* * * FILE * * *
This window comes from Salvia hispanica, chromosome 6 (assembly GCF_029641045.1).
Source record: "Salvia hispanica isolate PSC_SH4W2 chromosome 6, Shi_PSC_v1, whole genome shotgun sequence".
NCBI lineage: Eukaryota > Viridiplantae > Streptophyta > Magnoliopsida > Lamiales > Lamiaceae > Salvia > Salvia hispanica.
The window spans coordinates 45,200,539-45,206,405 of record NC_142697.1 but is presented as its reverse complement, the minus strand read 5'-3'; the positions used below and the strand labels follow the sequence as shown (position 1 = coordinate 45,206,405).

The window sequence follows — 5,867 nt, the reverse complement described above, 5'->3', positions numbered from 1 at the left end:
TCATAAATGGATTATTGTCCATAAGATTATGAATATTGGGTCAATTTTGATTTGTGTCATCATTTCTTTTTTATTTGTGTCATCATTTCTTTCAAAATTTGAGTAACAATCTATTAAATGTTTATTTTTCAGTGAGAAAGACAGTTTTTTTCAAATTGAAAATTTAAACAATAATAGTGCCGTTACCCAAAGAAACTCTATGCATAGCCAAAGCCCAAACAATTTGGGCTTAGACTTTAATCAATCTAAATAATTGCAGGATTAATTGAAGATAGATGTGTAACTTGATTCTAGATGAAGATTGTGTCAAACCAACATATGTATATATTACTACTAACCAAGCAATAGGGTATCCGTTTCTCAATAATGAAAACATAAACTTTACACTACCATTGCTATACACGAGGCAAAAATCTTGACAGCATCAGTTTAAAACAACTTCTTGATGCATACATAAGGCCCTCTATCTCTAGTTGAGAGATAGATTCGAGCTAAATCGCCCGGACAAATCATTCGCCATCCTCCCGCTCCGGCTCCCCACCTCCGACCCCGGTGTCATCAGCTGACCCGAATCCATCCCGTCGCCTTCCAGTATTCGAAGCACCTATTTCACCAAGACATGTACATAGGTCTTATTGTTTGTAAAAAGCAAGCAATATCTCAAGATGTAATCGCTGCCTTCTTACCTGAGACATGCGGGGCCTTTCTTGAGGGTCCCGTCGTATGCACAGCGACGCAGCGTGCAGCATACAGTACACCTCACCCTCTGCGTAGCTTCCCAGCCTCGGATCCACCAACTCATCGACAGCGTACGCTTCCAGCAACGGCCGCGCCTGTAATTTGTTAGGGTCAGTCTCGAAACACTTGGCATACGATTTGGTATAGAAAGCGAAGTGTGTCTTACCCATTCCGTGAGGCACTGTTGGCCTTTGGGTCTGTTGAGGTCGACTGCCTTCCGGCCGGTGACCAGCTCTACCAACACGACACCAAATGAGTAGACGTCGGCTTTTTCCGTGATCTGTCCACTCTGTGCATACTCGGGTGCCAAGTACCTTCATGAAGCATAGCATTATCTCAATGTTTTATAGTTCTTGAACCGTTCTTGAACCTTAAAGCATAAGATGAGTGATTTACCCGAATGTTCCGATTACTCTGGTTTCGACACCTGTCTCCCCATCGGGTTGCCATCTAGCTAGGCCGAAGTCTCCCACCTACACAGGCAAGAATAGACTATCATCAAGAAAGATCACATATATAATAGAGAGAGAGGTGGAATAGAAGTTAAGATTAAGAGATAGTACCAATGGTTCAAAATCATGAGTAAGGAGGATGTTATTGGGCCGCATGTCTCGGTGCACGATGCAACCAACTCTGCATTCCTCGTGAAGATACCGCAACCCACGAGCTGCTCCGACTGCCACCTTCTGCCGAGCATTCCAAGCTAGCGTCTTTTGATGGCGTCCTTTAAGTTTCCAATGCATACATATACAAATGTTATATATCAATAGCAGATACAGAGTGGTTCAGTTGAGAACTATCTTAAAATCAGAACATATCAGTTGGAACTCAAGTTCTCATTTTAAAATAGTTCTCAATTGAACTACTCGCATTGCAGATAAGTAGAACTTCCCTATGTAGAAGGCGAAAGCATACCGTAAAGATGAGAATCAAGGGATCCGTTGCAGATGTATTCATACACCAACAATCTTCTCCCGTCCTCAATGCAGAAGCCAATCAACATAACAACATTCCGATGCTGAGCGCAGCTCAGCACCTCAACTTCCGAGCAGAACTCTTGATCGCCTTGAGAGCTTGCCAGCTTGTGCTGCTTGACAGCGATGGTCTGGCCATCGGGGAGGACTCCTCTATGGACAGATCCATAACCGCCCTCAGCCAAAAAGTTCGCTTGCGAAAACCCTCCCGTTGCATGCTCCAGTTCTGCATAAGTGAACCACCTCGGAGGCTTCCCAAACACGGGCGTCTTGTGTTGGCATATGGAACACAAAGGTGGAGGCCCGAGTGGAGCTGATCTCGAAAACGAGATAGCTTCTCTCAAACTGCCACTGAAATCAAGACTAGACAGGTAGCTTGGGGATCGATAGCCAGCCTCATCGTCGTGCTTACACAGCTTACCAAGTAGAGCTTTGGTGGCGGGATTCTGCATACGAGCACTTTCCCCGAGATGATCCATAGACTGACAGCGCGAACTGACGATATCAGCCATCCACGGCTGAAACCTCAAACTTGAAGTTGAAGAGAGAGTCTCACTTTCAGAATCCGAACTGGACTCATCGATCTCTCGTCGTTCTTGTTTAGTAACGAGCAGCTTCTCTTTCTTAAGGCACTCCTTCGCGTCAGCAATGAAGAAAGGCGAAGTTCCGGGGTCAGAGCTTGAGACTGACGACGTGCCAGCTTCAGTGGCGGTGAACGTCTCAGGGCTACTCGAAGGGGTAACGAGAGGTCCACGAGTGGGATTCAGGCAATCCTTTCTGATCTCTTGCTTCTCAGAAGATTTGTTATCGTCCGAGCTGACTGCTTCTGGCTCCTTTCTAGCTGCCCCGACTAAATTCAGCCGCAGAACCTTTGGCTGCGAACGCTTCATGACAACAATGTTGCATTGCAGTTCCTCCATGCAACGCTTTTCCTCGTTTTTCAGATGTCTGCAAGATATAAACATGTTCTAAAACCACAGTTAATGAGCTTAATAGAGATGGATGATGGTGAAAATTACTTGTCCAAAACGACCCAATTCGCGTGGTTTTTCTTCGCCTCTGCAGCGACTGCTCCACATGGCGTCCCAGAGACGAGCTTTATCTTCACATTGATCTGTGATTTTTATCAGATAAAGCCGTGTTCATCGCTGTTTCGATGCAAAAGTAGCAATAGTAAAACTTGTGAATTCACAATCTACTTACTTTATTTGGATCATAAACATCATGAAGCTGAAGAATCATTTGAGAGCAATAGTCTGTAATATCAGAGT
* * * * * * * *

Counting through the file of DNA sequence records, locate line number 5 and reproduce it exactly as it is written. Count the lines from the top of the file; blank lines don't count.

The window sequence follows — 5,867 nt, the reverse complement described above, 5'->3', positions numbered from 1 at the left end: